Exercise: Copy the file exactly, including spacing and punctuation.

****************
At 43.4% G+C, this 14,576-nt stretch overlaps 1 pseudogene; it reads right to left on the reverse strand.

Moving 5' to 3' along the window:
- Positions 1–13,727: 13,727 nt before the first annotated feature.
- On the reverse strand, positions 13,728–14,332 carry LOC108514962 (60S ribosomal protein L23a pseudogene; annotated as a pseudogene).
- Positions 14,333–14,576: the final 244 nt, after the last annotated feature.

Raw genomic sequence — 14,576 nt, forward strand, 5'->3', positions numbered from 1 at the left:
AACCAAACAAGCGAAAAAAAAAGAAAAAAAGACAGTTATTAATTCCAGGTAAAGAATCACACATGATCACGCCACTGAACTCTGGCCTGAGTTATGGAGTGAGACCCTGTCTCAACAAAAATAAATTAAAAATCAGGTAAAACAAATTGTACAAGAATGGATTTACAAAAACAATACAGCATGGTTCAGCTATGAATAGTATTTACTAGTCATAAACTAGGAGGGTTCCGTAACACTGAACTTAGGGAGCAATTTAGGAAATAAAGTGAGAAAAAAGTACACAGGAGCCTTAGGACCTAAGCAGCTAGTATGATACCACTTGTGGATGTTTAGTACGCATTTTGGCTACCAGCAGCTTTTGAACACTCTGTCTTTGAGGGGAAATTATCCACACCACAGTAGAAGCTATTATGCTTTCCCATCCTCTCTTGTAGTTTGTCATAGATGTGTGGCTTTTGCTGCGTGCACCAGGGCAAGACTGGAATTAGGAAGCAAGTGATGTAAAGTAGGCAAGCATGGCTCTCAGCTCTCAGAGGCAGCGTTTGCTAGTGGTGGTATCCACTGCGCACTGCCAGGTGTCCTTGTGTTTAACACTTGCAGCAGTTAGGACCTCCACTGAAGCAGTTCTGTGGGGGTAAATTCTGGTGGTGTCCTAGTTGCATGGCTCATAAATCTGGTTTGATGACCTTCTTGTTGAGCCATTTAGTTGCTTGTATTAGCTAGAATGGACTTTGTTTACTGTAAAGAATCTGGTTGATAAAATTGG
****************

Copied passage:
At 43.4% G+C, this 14,576-nt stretch overlaps 1 pseudogene; it reads right to left on the reverse strand.

Moving 5' to 3' along the window:
- Positions 1–13,727: 13,727 nt before the first annotated feature.
- On the reverse strand, positions 13,728–14,332 carry LOC108514962 (60S ribosomal protein L23a pseudogene; annotated as a pseudogene).
- Positions 14,333–14,576: the final 244 nt, after the last annotated feature.

Raw genomic sequence — 14,576 nt, forward strand, 5'->3', positions numbered from 1 at the left:
AACCAAACAAGCGAAAAAAAAAGAAAAAAAGACAGTTATTAATTCCAGGTAAAGAATCACACATGATCACGCCACTGAACTCTGGCCTGAGTTATGGAGTGAGACCCTGTCTCAACAAAAATAAATTAAAAATCAGGTAAAACAAATTGTACAAGAATGGATTTACAAAAACAATACAGCATGGTTCAGCTATGAATAGTATTTACTAGTCATAAACTAGGAGGGTTCCGTAACACTGAACTTAGGGAGCAATTTAGGAAATAAAGTGAGAAAAAAGTACACAGGAGCCTTAGGACCTAAGCAGCTAGTATGATACCACTTGTGGATGTTTAGTACGCATTTTGGCTACCAGCAGCTTTTGAACACTCTGTCTTTGAGGGGAAATTATCCACACCACAGTAGAAGCTATTATGCTTTCCCATCCTCTCTTGTAGTTTGTCATAGATGTGTGGCTTTTGCTGCGTGCACCAGGGCAAGACTGGAATTAGGAAGCAAGTGATGTAAAGTAGGCAAGCATGGCTCTCAGCTCTCAGAGGCAGCGTTTGCTAGTGGTGGTATCCACTGCGCACTGCCAGGTGTCCTTGTGTTTAACACTTGCAGCAGTTAGGACCTCCACTGAAGCAGTTCTGTGGGGGTAAATTCTGGTGGTGTCCTAGTTGCATGGCTCATAAATCTGGTTTGATGACCTTCTTGTTGAGCCATTTAGTTGCTTGTATTAGCTAGAATGGACTTTGTTTACTGTAAAGAATCTGGTTGATAAAATTGG